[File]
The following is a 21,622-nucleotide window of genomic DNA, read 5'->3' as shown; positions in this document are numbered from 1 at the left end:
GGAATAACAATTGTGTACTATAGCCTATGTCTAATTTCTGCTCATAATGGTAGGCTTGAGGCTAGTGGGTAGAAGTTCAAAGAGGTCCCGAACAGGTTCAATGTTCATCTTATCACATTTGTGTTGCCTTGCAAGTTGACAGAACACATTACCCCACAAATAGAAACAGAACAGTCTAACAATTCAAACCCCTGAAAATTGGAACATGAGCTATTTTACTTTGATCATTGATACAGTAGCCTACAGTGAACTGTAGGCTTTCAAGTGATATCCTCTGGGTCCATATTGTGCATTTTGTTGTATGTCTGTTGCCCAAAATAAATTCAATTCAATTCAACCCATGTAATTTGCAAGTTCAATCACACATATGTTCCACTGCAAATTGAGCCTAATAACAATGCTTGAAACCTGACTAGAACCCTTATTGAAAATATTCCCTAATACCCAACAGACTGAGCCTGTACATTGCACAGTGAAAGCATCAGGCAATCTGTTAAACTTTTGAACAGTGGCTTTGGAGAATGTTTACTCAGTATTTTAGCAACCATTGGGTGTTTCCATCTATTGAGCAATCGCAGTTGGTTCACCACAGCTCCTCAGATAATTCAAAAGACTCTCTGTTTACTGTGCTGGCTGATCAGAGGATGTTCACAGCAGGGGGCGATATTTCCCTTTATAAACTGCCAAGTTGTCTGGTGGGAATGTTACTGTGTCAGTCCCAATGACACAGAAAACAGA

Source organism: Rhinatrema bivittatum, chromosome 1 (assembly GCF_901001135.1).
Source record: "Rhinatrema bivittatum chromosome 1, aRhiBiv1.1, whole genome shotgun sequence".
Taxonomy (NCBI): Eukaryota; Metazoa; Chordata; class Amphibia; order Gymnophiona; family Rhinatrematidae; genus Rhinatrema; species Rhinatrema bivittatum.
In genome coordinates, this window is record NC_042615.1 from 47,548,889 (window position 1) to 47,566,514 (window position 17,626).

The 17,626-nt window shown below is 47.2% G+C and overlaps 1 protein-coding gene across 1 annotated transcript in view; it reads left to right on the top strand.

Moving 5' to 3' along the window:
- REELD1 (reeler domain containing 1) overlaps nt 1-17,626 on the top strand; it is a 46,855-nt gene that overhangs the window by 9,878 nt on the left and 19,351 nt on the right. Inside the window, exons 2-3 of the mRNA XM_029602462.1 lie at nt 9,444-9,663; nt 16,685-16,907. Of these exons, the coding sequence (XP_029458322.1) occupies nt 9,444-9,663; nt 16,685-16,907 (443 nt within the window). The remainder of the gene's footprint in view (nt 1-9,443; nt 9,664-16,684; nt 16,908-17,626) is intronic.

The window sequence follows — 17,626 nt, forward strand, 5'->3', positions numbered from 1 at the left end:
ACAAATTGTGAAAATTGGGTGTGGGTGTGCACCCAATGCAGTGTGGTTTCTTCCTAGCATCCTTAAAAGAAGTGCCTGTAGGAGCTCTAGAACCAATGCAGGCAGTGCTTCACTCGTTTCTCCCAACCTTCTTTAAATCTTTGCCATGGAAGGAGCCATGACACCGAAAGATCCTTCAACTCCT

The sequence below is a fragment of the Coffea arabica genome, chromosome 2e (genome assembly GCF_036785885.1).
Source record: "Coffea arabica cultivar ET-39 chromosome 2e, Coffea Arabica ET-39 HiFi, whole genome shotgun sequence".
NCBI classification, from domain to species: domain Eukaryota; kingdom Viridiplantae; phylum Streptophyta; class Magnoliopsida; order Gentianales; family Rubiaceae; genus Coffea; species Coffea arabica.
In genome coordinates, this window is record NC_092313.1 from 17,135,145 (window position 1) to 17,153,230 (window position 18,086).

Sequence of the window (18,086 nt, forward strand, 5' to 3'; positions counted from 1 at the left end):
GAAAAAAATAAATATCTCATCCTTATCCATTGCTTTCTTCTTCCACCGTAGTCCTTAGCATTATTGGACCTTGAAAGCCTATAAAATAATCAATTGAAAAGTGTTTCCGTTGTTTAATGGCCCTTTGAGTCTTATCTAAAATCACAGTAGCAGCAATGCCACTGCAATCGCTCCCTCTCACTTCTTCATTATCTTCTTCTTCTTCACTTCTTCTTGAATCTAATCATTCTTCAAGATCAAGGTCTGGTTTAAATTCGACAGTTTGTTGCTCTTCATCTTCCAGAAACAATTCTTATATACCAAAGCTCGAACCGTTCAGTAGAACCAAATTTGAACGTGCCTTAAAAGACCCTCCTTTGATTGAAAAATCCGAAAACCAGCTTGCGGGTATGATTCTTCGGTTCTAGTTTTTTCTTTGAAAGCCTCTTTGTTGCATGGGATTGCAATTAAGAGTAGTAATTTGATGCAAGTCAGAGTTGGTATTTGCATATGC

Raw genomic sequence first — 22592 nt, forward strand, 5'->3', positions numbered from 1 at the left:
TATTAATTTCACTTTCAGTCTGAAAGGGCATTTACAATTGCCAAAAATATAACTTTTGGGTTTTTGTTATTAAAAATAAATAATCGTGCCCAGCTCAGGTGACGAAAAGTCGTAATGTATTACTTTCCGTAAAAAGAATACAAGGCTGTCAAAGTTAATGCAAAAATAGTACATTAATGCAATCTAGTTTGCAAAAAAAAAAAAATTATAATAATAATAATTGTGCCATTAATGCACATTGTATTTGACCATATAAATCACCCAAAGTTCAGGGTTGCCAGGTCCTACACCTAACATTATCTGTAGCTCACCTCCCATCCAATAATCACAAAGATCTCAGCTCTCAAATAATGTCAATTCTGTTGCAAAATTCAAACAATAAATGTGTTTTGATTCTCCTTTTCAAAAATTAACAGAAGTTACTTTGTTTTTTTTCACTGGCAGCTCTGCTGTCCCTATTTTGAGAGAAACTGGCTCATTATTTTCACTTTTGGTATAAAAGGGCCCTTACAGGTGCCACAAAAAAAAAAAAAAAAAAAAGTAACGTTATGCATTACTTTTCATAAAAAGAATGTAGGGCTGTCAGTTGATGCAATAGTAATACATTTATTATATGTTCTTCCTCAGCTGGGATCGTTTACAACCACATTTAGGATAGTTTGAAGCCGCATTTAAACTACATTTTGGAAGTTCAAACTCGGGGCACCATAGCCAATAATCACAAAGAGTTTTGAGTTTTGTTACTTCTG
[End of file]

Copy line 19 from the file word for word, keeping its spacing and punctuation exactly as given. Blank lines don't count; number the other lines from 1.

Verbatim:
TATTAATTTCACTTTCAGTCTGAAAGGGCATTTACAATTGCCAAAAATATAACTTTTGGGTTTTTGTTATTAAAAATAAATAATCGTGCCCAGCTCAGGTGACGAAAAGTCGTAATGTATTACTTTCCGTAAAAAGAATACAAGGCTGTCAAAGTTAATGCAAAAATAGTACATTAATGCAATCTAGTTTGCAAAAAAAAAAAAATTATAATAATAATAATTGTGCCATTAATGCACATTGTATTTGACCATATAAATCACCCAAAGTTCAGGGTTGCCAGGTCCTACACCTAACATTATCTGTAGCTCACCTCCCATCCAATAATCACAAAGATCTCAGCTCTCAAATAATGTCAATTCTGTTGCAAAATTCAAACAATAAATGTGTTTTGATTCTCCTTTTCAAAAATTAACAGAAGTTACTTTGTTTTTTTTCACTGGCAGCTCTGCTGTCCCTATTTTGAGAGAAACTGGCTCATTATTTTCACTTTTGGTATAAAAGGGCCCTTACAGGTGCCACAAAAAAAAAAAAAAAAAAAAGTAACGTTATGCATTACTTTTCATAAAAAGAATGTAGGGCTGTCAGTTGATGCAATAGTAATACATTTATTATATGTTCTTCCTCAGCTGGGATCGTTTACAACCACATTTAGGATAGTTTGAAGCCGCATTTAAACTACATTTTGGAAGTTCAAACTCGGGGCACCATAGCCAATAATCACAAAGAGTTTTGAGTTTTGTTACTTCTG